My Own Current Favorites
Why There’s New Hope About Ending Blindness – National Geographic. My September 2016 cover story on four experiments attempting to cure blindness.
The most terrifying childhood condition you’ve never heard of. Spectrum, July 6, 2016. A story of regression, mystery, and love.
Beautiful Brains: How adolescence, astonishingly, is actually an adaptive thing. National Geographic, November 2011.
The Fault in Our DNA, The New York Times Book Review, 10 July 2014. My review of Nicholas Wade’s “deeply flawed, deceptive and dangerous book,” A Troublesome Inheritance: Genes, Race and Human History, and Sharon Moalem’s much more constructive and entertaining look at rare genetic condictions, Inheritance: How Our Genes Changes Our Lives and Our Lives Change Our Genes.
The F.D.A. vs. Personal Genetic Testing. The New Yorker, 27 Nov 2013. How 23andMe came a cropper.
Play That F**king Little Sixteenth Note, Neuron Culture. The best thing I ever learned from a teacher.
Genetics: The Rite Of Passage. Slate, 27 October 2013. On the humbling of genetics, and how the field is like Michelangelo’s David.
The Social Life of Genes, Pacific Standard, Sept 2013. Our genomes, it appears, react with particular sensitivity to social experience, and for good reason. Winner of the 2014 AAAS/Kavli Award in Magazine Writing. Selected for Best American Science and Nature Writing, 2015.
Clues in the Cycle of Suicide, New York Times, 24 June 2013. It may seem perverse that the period of spring and early summer should contain what Kay Redfield Jamison calls “a capacity for self-murder that winter less often has.” Yet it does.
Restless Genes, National Geographic (cover story), January 2013. How genes, culture, and time made us explorers. Selected for Best American Science and Nature Writing, 2014.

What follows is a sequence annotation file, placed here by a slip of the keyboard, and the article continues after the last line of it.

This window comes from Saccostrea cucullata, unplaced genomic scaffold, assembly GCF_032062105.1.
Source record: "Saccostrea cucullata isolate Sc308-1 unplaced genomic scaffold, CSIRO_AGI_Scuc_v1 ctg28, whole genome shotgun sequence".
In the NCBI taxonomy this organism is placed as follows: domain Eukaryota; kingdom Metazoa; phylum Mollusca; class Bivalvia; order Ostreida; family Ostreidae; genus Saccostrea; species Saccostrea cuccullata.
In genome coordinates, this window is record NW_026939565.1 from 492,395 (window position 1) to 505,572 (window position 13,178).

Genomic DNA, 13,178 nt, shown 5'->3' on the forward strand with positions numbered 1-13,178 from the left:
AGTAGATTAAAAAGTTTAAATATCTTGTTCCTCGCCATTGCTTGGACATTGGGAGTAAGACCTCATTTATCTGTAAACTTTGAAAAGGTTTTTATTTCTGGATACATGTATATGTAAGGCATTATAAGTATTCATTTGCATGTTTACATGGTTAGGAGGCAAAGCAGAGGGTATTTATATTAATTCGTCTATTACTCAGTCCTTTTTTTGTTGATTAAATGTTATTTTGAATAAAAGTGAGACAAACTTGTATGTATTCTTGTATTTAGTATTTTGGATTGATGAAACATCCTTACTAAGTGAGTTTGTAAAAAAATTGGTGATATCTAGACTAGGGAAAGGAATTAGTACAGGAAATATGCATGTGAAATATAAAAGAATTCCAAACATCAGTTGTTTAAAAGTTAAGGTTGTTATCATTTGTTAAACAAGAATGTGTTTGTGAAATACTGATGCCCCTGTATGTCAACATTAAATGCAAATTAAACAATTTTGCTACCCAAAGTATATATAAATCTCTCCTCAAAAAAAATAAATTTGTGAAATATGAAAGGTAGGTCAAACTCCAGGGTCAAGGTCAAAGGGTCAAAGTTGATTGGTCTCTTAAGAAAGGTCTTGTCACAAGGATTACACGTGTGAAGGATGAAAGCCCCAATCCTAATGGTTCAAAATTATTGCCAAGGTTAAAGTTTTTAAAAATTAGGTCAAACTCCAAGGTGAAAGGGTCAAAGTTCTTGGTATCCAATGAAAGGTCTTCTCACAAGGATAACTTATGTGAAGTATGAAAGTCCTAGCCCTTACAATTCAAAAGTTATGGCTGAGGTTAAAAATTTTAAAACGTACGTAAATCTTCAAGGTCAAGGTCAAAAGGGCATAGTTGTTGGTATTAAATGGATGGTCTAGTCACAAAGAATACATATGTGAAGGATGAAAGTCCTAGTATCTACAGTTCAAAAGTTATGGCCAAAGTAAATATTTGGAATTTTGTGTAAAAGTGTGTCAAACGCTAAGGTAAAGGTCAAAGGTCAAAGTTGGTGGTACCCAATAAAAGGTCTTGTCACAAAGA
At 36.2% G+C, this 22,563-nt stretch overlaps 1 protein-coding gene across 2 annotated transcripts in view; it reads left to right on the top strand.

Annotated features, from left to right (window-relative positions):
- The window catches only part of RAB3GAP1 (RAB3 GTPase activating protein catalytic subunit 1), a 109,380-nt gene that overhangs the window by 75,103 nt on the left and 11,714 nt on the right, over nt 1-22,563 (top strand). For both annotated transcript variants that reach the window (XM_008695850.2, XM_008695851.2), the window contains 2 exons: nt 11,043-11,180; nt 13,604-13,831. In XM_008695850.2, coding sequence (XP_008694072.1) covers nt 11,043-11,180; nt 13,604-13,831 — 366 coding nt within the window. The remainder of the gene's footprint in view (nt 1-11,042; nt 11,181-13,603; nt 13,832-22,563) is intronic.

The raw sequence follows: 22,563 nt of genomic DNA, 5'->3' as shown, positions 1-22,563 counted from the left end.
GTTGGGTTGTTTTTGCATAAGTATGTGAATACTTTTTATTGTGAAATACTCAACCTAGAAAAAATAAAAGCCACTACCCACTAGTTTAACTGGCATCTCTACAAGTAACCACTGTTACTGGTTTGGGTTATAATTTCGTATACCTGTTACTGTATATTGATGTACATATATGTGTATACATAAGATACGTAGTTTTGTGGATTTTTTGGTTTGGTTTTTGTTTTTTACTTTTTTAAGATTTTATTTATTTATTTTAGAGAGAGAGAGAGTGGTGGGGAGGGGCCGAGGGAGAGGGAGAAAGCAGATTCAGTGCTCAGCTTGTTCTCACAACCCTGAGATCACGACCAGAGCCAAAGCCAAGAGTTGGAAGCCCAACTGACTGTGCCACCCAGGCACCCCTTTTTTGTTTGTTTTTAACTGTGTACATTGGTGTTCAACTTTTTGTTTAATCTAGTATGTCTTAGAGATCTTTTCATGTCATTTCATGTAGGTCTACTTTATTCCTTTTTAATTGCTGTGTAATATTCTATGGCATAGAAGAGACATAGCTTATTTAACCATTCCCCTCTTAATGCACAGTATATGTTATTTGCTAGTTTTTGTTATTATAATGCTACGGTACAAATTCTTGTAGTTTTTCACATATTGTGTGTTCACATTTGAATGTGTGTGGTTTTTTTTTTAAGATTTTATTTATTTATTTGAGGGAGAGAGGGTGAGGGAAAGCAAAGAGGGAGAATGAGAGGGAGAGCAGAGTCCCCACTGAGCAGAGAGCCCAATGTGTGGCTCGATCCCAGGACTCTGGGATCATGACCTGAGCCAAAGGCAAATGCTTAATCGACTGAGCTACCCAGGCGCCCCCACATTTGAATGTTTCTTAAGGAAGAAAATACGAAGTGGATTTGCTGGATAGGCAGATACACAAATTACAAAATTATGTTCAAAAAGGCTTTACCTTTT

The Beauty of the Teenage Brain, National Geographic (cover story), September 2012. Believe it or not, adolescence is adaptive. Selected for Best American Science and Nature Writing, 2013.
A Depression Switch?, New York Times Magazine – An experimental brain surgery works remarkably well, raising questions about the nature of depression. Selected for Best American Science and Nature Writing, 2007.
The Gregarious Brain, New York Times Magazine. A simple genetic deletion reveals much about the nature of human sociability.
Christine Kenneally’s “Invisible History of the Human Race”, Cover review, New York Times Sunday Book Review, 16 Oct 2014.
Having hounded the researcher mercilessly, the activists attacked Dreger too. The bad news is that this was hard on Dreger. (More on that momentarily. For now, I’ll just note they called her son a “womb turd.”) The good news is that from this mess emerged not only a sharp, disruptive scholar but this smart, delightful book.
Terrible Twos Who Stay Terrible, New York Times, 16 Dec 2013. “Dangerous criminals don’t turn violent. They just stay that way.”
If Intelligence Is the Norm, Stupidity Gets More Interesting, New York Times. Maybe we should stop thinking about the genetics of intelligence, and think about the genetics of stupidity instead.]
David Dobbs on science writing: ‘hunt down jargon and kill it’, The Guardian, 19 April 2013. On writing.
The F.D.A. vs. Personal Genetic Testing. The New Yorker online, 27 Nov 2013. How 23andMe came a cropper.
Why Autopsy Gandolfini? Death Is Certain; Its Cause Is Not, Nautilus, 21 June 2013. Why would you autopsy someone when you know how they died? Because there’s a good chance you don’t.
Kill Whitey. It’s the Right Thing to Do, WIRED, 15 Sept 2010. What’s the least evil choice: To kill a guy named Tyrone Payton to save the lives of the New York Philharmonic, or to kill a guy named Chip Ellsworth III to save the lives of the Harlem Jazz Orchestra?
How Play Made Us Great, New York Times, 22 April 2013.
Social Environment Steers the Effects of Trauma, New York Times. Maybe the ‘trauma’ in ‘traumatic event’ is not the event, but the social response to it.
A Musician Who Performs With a Scalpel, New York Times. A musical surgeon tries soothing post-surgical pain with Mozart. It works.
Trial and Error: On the Fallibility of Science, New York Times Magazine. Most new scientific findings are wrong. What this means.